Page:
Published on 2024-01-10 by GCH

Reliable invocation of HTTP APIs

As the new year sets in and winter once again proves to be cold, this blog is forced to give up on the silly season and return to its original greyness, to discuss the pains of unreliable APIs. By unreliable APIs we mean, of course, all APIs, but especially APIs exposed by cloud services, which are shared across many customers.

While it is true that no API is 100% reliable, it is also true that remote APIs maintained by 3rd parties are exposed to the savagery of the Internet in general, to accidental overuse by legitimate customers, and to every network problem we've ever heard of, including high latency and packet loss.

This could originate responses other than the desired one being sent to the API client or it could cause the client to hang until timing out, situations which lead to the failure of any processes dependent upon successful invocation of the remote API.

We use 3rd party systems to save us the effort of building them. But we do so at the cost of dealing with unreliability. This cost grows with the frequency of their invocation as well as with the impact of occurring failures. For instance, if a 2 hour long automated process depends for a specific task on input from an external API and that process is executed 30 times a month, we are exposed to a loss of 60 * X hours a month, where X is the rate of API failures. A 5% API failure rate would cause an average direct loss of 3 hours of work, plus human resource hours spent on relaunching the process. Should the same process depend upon two APIs instead of one and should they have the same failure rate, work loss would be twice as high.

Fortunately, transient remote API errors can be mitigated using a simple retry + exponential backoff pattern, which is available in the python requests module. We would simply define the following,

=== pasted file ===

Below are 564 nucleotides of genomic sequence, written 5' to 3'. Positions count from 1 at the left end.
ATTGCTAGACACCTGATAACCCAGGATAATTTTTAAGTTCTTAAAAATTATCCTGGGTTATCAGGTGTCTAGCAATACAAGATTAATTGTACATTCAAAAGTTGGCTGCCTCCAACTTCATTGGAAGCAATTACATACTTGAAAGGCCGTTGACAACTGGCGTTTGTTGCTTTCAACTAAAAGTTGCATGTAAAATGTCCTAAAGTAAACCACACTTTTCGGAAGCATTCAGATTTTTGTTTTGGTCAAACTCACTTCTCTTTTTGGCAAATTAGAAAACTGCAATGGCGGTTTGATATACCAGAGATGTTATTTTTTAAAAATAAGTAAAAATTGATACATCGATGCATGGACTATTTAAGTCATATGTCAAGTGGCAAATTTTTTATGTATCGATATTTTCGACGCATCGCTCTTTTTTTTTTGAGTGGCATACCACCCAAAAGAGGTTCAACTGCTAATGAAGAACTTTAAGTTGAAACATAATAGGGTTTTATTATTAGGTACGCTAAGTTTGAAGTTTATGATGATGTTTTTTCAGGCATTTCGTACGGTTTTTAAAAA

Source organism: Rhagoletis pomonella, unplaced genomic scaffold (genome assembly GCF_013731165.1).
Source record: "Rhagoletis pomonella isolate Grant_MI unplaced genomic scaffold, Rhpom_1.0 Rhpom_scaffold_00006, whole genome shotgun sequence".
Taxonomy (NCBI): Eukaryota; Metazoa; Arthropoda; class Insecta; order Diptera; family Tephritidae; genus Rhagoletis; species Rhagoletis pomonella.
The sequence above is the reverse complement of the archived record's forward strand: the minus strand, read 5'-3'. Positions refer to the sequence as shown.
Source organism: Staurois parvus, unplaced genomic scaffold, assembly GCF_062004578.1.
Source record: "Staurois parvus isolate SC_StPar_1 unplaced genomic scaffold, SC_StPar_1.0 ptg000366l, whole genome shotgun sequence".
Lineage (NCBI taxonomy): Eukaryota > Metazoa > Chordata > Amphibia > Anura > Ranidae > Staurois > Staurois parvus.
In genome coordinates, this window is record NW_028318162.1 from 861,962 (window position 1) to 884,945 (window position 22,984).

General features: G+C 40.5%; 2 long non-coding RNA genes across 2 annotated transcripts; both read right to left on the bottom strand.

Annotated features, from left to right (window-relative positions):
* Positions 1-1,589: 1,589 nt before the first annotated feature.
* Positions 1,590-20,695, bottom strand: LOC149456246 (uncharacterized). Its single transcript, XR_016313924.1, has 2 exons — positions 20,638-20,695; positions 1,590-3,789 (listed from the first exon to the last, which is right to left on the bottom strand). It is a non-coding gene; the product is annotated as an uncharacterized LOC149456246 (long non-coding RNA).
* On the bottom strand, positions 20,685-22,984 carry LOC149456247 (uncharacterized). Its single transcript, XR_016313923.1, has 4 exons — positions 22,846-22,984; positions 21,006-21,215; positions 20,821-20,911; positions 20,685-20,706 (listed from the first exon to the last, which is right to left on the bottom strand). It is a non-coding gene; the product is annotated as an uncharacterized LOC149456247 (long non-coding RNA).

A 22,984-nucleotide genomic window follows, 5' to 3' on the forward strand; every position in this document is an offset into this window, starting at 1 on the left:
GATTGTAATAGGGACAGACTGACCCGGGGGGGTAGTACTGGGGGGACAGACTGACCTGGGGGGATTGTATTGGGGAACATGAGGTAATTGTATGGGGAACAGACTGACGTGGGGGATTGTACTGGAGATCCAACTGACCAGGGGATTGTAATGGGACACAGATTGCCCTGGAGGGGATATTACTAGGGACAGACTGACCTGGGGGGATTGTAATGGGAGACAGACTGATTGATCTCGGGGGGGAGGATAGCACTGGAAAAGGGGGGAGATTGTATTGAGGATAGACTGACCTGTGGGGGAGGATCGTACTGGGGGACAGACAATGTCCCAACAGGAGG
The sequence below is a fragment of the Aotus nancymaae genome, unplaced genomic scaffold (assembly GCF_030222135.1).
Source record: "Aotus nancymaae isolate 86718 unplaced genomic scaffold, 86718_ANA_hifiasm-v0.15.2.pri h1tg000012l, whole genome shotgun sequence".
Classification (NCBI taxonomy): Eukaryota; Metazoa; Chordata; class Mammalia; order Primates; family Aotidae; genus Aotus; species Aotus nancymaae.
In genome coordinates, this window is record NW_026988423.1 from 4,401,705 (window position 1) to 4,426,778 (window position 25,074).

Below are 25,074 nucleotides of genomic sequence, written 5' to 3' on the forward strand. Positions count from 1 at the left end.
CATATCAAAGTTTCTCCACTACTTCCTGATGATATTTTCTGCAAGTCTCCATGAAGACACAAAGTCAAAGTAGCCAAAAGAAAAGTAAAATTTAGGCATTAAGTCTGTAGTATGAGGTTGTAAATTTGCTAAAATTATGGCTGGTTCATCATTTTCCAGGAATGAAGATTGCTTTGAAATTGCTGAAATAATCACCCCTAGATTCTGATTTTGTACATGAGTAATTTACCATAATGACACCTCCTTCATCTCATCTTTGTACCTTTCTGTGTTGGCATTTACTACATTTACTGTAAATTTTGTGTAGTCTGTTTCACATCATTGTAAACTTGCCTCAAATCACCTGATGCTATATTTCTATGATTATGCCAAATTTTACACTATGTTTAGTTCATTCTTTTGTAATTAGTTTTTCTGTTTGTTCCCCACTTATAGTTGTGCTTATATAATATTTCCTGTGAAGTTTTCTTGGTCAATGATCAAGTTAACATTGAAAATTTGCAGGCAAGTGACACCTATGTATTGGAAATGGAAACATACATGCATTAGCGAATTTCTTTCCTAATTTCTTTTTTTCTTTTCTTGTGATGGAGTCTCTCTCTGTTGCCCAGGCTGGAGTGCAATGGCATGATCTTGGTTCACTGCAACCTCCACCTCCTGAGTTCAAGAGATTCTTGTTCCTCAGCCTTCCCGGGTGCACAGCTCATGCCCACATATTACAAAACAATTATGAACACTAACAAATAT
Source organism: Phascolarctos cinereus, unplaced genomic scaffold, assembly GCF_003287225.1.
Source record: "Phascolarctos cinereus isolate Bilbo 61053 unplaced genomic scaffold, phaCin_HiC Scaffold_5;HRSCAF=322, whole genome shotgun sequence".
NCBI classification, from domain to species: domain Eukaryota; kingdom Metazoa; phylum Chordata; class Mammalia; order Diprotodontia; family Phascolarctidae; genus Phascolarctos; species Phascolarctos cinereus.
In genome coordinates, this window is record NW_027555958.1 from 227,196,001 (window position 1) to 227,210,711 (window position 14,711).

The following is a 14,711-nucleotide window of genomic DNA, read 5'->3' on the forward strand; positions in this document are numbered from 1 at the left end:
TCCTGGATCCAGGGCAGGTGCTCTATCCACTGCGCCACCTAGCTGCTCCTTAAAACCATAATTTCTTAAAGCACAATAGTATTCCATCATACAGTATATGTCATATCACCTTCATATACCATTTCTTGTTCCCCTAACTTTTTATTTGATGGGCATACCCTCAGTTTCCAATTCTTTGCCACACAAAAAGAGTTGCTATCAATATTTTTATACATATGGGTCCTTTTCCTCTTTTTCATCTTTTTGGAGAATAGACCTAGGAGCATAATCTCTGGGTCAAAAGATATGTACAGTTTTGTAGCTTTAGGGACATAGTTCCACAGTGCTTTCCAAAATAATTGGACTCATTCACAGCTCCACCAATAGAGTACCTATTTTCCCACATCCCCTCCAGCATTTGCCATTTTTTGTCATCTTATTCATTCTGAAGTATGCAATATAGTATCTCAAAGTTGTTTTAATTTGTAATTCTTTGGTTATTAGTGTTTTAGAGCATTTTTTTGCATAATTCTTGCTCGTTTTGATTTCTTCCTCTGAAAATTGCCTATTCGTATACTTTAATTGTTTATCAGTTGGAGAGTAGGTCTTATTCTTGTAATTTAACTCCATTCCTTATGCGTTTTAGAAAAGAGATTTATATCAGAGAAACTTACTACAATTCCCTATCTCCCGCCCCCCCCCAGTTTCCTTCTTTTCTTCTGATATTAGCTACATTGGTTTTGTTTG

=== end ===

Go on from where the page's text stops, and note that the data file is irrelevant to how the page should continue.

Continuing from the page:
and then use these definitions in code similar to what we show below:

requester = requests.session()

retries = Retry(total=nr_retries, backoff_factor=backoff_factor,

requester.mount("https://", HTTPAdapter(max_retries=retries))
requester.mount("http://",  HTTPAdapter(max_retries=retries))
    response = requester.get(url=url, timeout=client_timeout)
    print("Request done")

except (HTTPError, MaxRetryError) as err:
    print("There was a problem in the request to service: " + str(err))

The waiting time between retry i and retry i+1 is given by:

\( t_i = b 2^{i-1} \)

for i >= 1, i.e., for retries after the first one. According to the official documentation there is no waiting time between the initial invocation and the first retry. This means that for N retries, when N>=2, the total waiting time will be given by a partial sum of the geometric series:

\( t = \sum\limits_{i = 1}^{N-1} b 2^{i-1} = b \sum\limits_{i = 0}^{N-2} 2^{i} = b{ {1-2^{N-1}} \over {1-2} } = b(2^{N-1}-1) \)

The time estimated above does not include the time necessary for the connection to be established and the time for the HTTP reply to be completed. This additional time may or may not be relevant depending on how the remote system behaves: it could be replying quickly with HTTP error 502, it could be hanging for several seconds during the connection phase or it could be sending the HTTP reply very slowly.

In its simplest form, the handling of slow remote systems using the requests module is done by passing a client timeout argument that is considered for both the establishment of the connection and the receival of the response. If that value is, say, T/2, the worst case processing time for the connection will be aproximately T (it can't be exactly T because if the establishment of the connection took T/2 seconds it would be considered a failure and no data would be transferred - but when establishing the connection takes almost T/2, the worst case for establishing the connection plus transferring the response would be almost T).

Thus, we can estimate the worst case mitigation time to be:

\( t = b(2^{N-1}-1) + NT \)

We need to adjust these parameters as we learn from the specific 3rd party services we use, but in most cases the order of magnitude of the mitigation time is seconds. For instance, a very conservative choice of N=5, T=6, b=1 would lead to a worst case mitigation time of 45s. If this additional time saves executions of critical multi-hour processes, it is certainly worth the wait.

Now, practice is often more appealing than theory so I invite you to have a look at this simple CLI application which allows for the simulation of remote HTTP failures using the amazing service. This application will make it easier to understand the relationship between given parameters and total mitigation time. You can simulate the example mentioned above by executing:

python3 -nr 5 -ct 3 -bf 1

where the -ct parameter corresponds to T/2.

Final note: be sure not to apply retries to POST requests unless you are absolute sure it is safe. POST requests are often used for operations that cause state changes (e.g. creating database entries) and retrying them may cause inconsistencies.